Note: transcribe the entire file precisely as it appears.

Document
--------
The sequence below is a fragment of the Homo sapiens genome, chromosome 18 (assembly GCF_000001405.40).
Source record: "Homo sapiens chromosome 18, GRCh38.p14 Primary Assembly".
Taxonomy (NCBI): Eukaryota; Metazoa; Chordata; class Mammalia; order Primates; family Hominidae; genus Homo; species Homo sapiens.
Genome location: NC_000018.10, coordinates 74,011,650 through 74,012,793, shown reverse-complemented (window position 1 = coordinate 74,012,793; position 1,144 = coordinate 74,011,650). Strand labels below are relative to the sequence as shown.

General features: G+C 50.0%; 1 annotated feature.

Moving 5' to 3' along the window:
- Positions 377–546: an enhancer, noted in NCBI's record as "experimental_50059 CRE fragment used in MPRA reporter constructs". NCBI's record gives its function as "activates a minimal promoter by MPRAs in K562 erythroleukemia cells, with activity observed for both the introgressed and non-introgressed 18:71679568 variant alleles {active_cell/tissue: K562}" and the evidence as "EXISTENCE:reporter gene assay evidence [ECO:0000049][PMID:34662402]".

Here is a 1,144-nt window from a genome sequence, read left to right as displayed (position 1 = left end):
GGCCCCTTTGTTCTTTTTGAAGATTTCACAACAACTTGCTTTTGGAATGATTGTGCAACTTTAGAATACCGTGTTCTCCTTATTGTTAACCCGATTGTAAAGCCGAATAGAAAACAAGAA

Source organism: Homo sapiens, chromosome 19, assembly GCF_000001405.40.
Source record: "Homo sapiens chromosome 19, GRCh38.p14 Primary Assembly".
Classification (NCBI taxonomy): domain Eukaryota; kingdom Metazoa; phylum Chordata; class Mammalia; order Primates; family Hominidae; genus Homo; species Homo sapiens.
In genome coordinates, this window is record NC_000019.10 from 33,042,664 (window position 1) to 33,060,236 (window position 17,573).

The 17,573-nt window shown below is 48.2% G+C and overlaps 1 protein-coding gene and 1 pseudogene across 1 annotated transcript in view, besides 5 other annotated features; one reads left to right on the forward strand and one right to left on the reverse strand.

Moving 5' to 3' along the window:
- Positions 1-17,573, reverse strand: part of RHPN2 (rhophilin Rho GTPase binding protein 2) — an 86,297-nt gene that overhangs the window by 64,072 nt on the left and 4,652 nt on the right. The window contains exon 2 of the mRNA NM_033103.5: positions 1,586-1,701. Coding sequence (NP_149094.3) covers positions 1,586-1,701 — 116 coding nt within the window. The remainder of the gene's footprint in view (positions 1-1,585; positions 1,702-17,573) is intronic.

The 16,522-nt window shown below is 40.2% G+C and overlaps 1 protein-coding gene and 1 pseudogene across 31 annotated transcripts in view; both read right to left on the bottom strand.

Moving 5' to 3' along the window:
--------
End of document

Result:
The sequence below is a fragment of the Homo sapiens genome, chromosome 18 (assembly GCF_000001405.40).
Source record: "Homo sapiens chromosome 18, GRCh38.p14 Primary Assembly".
Taxonomy (NCBI): Eukaryota; Metazoa; Chordata; class Mammalia; order Primates; family Hominidae; genus Homo; species Homo sapiens.
Genome location: NC_000018.10, coordinates 74,011,650 through 74,012,793, shown reverse-complemented (window position 1 = coordinate 74,012,793; position 1,144 = coordinate 74,011,650). Strand labels below are relative to the sequence as shown.

General features: G+C 50.0%; 1 annotated feature.

Moving 5' to 3' along the window:
- Positions 377–546: an enhancer, noted in NCBI's record as "experimental_50059 CRE fragment used in MPRA reporter constructs". NCBI's record gives its function as "activates a minimal promoter by MPRAs in K562 erythroleukemia cells, with activity observed for both the introgressed and non-introgressed 18:71679568 variant alleles {active_cell/tissue: K562}" and the evidence as "EXISTENCE:reporter gene assay evidence [ECO:0000049][PMID:34662402]".

Here is a 1,144-nt window from a genome sequence, read left to right as displayed (position 1 = left end):
GGCCCCTTTGTTCTTTTTGAAGATTTCACAACAACTTGCTTTTGGAATGATTGTGCAACTTTAGAATACCGTGTTCTCCTTATTGTTAACCCGATTGTAAAGCCGAATAGAAAACAAGAA

Source organism: Homo sapiens, chromosome 19, assembly GCF_000001405.40.
Source record: "Homo sapiens chromosome 19, GRCh38.p14 Primary Assembly".
Classification (NCBI taxonomy): domain Eukaryota; kingdom Metazoa; phylum Chordata; class Mammalia; order Primates; family Hominidae; genus Homo; species Homo sapiens.
In genome coordinates, this window is record NC_000019.10 from 33,042,664 (window position 1) to 33,060,236 (window position 17,573).

The 17,573-nt window shown below is 48.2% G+C and overlaps 1 protein-coding gene and 1 pseudogene across 1 annotated transcript in view, besides 5 other annotated features; one reads left to right on the forward strand and one right to left on the reverse strand.

Moving 5' to 3' along the window:
- Positions 1-17,573, reverse strand: part of RHPN2 (rhophilin Rho GTPase binding protein 2) — an 86,297-nt gene that overhangs the window by 64,072 nt on the left and 4,652 nt on the right. The window contains exon 2 of the mRNA NM_033103.5: positions 1,586-1,701. Coding sequence (NP_149094.3) covers positions 1,586-1,701 — 116 coding nt within the window. The remainder of the gene's footprint in view (positions 1-1,585; positions 1,702-17,573) is intronic.

The 16,522-nt window shown below is 40.2% G+C and overlaps 1 protein-coding gene and 1 pseudogene across 31 annotated transcripts in view; both read right to left on the bottom strand.

Moving 5' to 3' along the window: